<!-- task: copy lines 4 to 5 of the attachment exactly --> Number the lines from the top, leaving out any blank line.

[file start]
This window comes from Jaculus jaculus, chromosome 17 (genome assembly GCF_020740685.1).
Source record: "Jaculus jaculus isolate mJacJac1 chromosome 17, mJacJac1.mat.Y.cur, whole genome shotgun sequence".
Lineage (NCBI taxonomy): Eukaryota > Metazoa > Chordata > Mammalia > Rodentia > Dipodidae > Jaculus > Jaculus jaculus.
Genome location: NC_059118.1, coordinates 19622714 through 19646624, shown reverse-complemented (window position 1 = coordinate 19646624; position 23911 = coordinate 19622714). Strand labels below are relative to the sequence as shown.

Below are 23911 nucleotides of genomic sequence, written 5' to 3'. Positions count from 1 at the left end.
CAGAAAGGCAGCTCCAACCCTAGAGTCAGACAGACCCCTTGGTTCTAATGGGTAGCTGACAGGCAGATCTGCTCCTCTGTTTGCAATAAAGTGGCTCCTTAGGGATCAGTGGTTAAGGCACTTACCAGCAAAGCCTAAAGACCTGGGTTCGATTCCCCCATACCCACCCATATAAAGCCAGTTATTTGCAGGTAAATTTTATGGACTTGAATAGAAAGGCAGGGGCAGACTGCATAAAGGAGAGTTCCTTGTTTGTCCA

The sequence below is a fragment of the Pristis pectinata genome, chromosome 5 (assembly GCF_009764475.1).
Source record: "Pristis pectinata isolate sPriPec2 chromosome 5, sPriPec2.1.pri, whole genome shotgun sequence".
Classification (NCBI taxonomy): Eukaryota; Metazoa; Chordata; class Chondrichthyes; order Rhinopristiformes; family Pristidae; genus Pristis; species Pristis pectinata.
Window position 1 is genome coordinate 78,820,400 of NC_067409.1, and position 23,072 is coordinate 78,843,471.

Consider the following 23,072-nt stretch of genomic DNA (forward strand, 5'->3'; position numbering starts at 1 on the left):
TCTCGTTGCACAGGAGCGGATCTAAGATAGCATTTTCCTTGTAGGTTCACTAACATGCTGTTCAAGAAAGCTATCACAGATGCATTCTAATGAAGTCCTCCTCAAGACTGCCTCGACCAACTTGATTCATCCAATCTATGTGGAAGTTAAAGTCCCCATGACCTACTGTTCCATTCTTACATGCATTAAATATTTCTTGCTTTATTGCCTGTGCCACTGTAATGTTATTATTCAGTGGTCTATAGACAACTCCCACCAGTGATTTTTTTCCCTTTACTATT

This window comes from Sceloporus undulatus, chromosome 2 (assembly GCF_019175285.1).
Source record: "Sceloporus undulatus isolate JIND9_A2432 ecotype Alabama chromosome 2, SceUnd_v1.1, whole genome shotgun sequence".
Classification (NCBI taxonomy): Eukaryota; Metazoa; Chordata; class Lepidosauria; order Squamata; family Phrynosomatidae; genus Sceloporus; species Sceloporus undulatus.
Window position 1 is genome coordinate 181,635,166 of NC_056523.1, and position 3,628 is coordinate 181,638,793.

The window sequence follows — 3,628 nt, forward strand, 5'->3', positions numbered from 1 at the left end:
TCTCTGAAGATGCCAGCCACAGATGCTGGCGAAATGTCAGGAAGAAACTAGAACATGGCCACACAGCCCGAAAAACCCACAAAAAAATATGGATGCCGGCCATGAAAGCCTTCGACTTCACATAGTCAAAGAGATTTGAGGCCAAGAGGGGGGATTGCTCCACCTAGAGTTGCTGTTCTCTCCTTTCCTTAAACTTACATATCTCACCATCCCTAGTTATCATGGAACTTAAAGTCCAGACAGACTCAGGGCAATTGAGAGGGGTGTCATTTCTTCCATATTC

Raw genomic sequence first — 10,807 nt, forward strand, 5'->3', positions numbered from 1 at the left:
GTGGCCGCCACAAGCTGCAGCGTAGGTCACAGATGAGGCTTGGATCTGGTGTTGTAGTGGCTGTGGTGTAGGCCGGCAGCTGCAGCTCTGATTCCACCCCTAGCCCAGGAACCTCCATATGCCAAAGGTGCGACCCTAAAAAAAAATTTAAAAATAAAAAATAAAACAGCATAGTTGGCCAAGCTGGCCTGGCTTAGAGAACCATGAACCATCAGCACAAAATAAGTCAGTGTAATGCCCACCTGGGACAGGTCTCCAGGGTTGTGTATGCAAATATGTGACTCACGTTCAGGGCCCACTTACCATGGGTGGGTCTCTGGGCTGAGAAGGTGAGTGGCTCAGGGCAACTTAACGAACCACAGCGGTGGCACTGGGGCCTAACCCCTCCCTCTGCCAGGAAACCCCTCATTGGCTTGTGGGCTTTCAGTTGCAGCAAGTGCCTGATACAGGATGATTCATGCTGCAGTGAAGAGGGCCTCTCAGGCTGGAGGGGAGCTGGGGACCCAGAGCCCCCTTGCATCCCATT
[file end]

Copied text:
Genome location: NC_059118.1, coordinates 19622714 through 19646624, shown reverse-complemented (window position 1 = coordinate 19646624; position 23911 = coordinate 19622714). Strand labels below are relative to the sequence as shown.

Below are 23911 nucleotides of genomic sequence, written 5' to 3'. Positions count from 1 at the left end.